In today’s blog, Stewart Clure, Managing Director at Debt Recovery Plus, celebrates the 52nd anniversary of the British Parking Association and considers the changes the industry has faced over time, as well as what has remained the same.
Over to Stewart…
The British Parking Association (BPA) is a trade association that has represented members from the parking and traffic management industry in the UK since the 1970s. As the leading provider of debt recovery services for the private parking sector, Debt Recovery Plus (DRP) has built a strong relationship with the BPA over the years and we are delighted to (belatedly due to COVID-19) celebrate a decade of the association this month, alongside the prestigious People In Parking Awards and AOS Conference.
Over the years we have seen developments such as coins and cash payments going out of fashion in favour of contactless card and phone payments, as well as automated number plate recognition making arrival and departures more efficient. Time and technology constantly evolve and improve, but sadly, some of the public’s ability/desire to park correctly (and legally) does not always follow suit! Despite the addition of car sensors and even self-parking modes on some modern vehicles, there remains an appetite amongst some members of society to leave vehicles in unlawful, unexpected, dangerous or downright odd places.
It remains incredibly important therefore that adherence to rules is encouraged whenever possible and when contentious examples of deliberately bad parking take place, these can be resolved fairly and proportionately. Private car parks are usually managed by a private parking company and can be at all types of different locations, from public transport stations, shopping centres, healthcare facilities, universities and private residential areas. A company can issue a Parking Charge Notice (PCN) when a vehicle does not comply with clearly stated rules and regulations, which should be set out clearly on signs at the entrance and around the site. These rules are why the BPA is so important, as they specify conduct through the Code of Practice for Parking on Private Land, which operators must always adhere to.
Since 2014, the BPA has also managed the Safer Parking Scheme, which aims to raise the overall standards of car park safety, security, design and operation. The Park Mark Safer Parking Award, provided to establishments that prove they adhere to the highest standards of requirements, has become a sought-after industry accolade and an important benchmark for success.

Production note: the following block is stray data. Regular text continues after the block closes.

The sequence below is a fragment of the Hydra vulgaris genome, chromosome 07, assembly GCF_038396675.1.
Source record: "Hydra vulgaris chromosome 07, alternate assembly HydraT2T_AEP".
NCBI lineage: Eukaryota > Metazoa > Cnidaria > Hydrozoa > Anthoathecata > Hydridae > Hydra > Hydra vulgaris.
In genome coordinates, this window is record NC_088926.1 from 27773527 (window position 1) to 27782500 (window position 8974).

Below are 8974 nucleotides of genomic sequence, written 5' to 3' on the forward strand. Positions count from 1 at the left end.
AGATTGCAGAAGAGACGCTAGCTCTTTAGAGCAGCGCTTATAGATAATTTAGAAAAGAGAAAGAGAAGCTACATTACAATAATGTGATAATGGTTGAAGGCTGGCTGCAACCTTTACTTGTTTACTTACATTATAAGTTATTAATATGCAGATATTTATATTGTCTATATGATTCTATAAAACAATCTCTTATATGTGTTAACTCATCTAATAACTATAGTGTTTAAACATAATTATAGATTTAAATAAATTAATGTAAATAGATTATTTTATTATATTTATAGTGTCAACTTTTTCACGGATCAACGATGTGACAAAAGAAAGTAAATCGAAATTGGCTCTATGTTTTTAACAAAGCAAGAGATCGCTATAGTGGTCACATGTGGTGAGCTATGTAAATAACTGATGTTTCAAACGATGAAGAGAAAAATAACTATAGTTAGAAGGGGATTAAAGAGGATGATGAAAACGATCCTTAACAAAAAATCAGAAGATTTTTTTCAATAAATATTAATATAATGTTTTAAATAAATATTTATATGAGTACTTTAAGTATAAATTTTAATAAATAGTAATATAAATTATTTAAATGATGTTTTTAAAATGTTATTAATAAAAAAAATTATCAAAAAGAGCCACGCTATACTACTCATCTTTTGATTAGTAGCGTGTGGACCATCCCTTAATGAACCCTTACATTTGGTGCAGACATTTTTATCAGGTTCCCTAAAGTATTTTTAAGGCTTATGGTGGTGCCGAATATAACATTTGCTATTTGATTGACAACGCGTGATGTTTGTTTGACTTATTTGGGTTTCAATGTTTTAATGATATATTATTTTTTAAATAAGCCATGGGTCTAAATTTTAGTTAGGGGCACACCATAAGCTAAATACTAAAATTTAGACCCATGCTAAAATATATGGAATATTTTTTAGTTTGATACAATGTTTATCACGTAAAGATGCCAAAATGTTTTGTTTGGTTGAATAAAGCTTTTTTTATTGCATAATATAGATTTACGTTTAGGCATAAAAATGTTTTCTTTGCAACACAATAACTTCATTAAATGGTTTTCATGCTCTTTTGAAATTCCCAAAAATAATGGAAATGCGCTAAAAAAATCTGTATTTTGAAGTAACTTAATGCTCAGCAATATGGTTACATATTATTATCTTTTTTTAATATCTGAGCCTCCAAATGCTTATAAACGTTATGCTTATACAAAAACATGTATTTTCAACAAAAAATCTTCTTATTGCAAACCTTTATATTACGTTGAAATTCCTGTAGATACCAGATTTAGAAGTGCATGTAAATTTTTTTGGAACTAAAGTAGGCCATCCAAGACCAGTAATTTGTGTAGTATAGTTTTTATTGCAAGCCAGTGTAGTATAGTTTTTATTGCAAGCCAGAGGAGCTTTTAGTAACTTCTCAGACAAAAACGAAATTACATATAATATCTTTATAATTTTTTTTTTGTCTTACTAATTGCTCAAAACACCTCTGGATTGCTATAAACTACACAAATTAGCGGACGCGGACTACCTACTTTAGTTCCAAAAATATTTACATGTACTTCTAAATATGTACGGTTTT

Progression and change
Parking, like any other industry, moves forward with the times and the BPA has responded to these scenarios and challenges at every turn. When wheel clamping on private land, for example, was banned as of October 2012. The BPA welcomed the change to tackle the issue of rogue clampers but to ensure that private enforcement remained with a robust solution, campaigned for a form of keeper liability, allowing private operators to pursue the registered keeper of a vehicle if a named driver could not be traced or denies liability.
The establishment of POPLA (Parking On Private Land Appeals) by the BPA has also fostered positive change and provided motorists with independent and free appeals for the past ten years. POPLA is available to all motorists who park on private land. This is a testament to the high standards that are often promoted by parking professionals, who are providing fair and proportionate parking services.
The current challenge
In 2019, new legislation was passed when the Parking Code of Practice Act became law. The association was taken back (as we were) by the proposals suggested and have supported our attempts to unify a movement on improving the refined code. The BPA lobbied for change and the new code was under review for some time. This is an evolving situation, with the Government announcing fresh implementation this month, as the new single code of practice is laid before Parliament. Collaborative thinking, discussions and responses to these developments in partnership with the BPA are now more important than ever and we will be working closely to share our expertise and knowledge to help collectively strive for the future good of the industry.
Cause for celebration
Finally, a word on the People in Parking and the Ernest Davies Award, an annual ceremony run by the BPA, that brings together the leading businesses in the industry to celebrate amazing achievements. From team leaders and outstanding contributors to community engagement and committed long-term service, these awards celebrate those that regularly go above and beyond in order to succeed.
We are always delighted to be involved in events that promote best practice and this year, our very own Contact Centre Manager, Rebecca Green, has been recognised in the first-ever Inspirational Woman in Parking category. Rebecca previously won an Outstanding Employee in Parking award at the inaugural IPC awards and as well as being incredibly proud of her for being shortlisted, everyone at DRP and our sister companies Bristow & Sutor and Credit Style, will be cheering her on and hoping she comes away victorious on awards day. Good luck Rebecca!